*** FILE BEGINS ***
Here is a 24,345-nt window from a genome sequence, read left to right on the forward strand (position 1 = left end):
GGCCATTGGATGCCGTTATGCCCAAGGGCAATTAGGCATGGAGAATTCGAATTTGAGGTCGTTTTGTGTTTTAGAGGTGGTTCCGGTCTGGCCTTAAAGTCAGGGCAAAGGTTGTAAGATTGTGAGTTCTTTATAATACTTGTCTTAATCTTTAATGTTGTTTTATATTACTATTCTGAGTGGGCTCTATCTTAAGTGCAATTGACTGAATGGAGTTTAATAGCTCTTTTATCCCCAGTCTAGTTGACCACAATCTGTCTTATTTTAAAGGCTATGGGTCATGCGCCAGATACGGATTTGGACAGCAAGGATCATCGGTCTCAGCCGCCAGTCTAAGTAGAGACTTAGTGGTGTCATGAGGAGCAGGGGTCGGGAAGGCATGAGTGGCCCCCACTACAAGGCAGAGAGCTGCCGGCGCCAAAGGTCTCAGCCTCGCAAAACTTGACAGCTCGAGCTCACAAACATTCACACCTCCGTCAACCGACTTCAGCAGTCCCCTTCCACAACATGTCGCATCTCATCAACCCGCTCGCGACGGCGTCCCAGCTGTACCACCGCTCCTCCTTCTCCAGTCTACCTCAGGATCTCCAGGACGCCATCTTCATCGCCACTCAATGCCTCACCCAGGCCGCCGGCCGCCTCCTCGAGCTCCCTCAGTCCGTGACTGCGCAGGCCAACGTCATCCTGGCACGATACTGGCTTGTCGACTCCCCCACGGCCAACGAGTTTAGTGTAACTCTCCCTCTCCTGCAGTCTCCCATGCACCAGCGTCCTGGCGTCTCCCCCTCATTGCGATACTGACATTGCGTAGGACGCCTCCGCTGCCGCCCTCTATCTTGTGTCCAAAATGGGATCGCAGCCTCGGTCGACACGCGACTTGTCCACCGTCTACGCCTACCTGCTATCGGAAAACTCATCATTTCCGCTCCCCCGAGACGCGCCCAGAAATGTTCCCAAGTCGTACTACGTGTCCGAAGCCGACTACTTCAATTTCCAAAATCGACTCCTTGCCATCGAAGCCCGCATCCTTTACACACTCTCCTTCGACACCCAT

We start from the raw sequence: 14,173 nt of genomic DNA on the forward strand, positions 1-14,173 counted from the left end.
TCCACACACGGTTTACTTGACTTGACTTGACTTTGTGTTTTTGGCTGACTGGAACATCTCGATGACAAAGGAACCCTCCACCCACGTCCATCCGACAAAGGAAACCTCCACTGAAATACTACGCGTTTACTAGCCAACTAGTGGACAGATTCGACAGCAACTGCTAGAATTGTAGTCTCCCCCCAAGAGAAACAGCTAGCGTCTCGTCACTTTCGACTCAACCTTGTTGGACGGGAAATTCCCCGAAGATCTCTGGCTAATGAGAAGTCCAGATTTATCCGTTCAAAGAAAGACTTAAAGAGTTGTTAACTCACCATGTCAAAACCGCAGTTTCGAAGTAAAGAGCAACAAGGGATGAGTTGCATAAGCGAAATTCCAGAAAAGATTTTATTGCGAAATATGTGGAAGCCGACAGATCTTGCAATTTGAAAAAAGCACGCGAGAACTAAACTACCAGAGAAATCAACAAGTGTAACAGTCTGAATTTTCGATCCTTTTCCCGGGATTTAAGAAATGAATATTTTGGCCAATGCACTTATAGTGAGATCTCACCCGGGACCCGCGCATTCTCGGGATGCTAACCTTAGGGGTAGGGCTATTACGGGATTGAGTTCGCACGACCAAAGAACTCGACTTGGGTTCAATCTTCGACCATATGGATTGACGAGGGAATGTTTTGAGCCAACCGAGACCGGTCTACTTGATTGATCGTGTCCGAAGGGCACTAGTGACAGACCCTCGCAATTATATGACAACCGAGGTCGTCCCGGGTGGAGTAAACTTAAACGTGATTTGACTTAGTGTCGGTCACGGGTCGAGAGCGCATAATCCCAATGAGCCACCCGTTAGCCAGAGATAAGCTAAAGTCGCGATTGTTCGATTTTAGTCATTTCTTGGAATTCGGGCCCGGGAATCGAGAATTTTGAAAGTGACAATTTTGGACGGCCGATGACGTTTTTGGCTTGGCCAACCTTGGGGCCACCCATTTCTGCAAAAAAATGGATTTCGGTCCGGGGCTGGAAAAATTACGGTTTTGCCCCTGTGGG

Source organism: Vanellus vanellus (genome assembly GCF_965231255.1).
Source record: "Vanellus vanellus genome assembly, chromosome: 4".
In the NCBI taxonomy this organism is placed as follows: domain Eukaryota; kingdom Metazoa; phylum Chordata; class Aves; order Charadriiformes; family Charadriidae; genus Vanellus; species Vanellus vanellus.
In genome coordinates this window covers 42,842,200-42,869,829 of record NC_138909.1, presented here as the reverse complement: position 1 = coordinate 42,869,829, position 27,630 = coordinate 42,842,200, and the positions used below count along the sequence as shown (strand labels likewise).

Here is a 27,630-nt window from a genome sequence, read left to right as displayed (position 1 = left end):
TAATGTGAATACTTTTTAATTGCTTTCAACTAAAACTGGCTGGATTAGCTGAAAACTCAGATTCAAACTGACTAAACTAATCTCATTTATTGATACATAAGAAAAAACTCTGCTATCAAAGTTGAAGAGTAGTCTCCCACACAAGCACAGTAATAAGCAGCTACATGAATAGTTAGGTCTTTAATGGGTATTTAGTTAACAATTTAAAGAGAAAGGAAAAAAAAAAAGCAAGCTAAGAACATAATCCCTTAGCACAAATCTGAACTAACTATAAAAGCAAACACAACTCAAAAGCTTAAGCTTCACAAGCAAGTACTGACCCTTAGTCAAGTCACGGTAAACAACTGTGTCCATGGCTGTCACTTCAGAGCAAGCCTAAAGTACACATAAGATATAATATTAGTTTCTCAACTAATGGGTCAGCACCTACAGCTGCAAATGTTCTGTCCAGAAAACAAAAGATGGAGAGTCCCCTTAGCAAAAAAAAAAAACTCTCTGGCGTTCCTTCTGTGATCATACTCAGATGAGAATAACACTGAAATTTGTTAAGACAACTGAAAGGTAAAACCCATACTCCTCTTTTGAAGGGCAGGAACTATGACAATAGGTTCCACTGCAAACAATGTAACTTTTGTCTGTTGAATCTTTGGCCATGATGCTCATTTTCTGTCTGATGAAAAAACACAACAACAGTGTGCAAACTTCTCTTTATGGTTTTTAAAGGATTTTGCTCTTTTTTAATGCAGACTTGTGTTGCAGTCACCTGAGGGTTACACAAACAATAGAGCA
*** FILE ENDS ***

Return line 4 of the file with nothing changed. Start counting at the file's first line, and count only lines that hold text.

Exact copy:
TCCACACACGGTTTACTTGACTTGACTTGACTTTGTGTTTTTGGCTGACTGGAACATCTCGATGACAAAGGAACCCTCCACCCACGTCCATCCGACAAAGGAAACCTCCACTGAAATACTACGCGTTTACTAGCCAACTAGTGGACAGATTCGACAGCAACTGCTAGAATTGTAGTCTCCCCCCAAGAGAAACAGCTAGCGTCTCGTCACTTTCGACTCAACCTTGTTGGACGGGAAATTCCCCGAAGATCTCTGGCTAATGAGAAGTCCAGATTTATCCGTTCAAAGAAAGACTTAAAGAGTTGTTAACTCACCATGTCAAAACCGCAGTTTCGAAGTAAAGAGCAACAAGGGATGAGTTGCATAAGCGAAATTCCAGAAAAGATTTTATTGCGAAATATGTGGAAGCCGACAGATCTTGCAATTTGAAAAAAGCACGCGAGAACTAAACTACCAGAGAAATCAACAAGTGTAACAGTCTGAATTTTCGATCCTTTTCCCGGGATTTAAGAAATGAATATTTTGGCCAATGCACTTATAGTGAGATCTCACCCGGGACCCGCGCATTCTCGGGATGCTAACCTTAGGGGTAGGGCTATTACGGGATTGAGTTCGCACGACCAAAGAACTCGACTTGGGTTCAATCTTCGACCATATGGATTGACGAGGGAATGTTTTGAGCCAACCGAGACCGGTCTACTTGATTGATCGTGTCCGAAGGGCACTAGTGACAGACCCTCGCAATTATATGACAACCGAGGTCGTCCCGGGTGGAGTAAACTTAAACGTGATTTGACTTAGTGTCGGTCACGGGTCGAGAGCGCATAATCCCAATGAGCCACCCGTTAGCCAGAGATAAGCTAAAGTCGCGATTGTTCGATTTTAGTCATTTCTTGGAATTCGGGCCCGGGAATCGAGAATTTTGAAAGTGACAATTTTGGACGGCCGATGACGTTTTTGGCTTGGCCAACCTTGGGGCCACCCATTTCTGCAAAAAAATGGATTTCGGTCCGGGGCTGGAAAAATTACGGTTTTGCCCCTGTGGG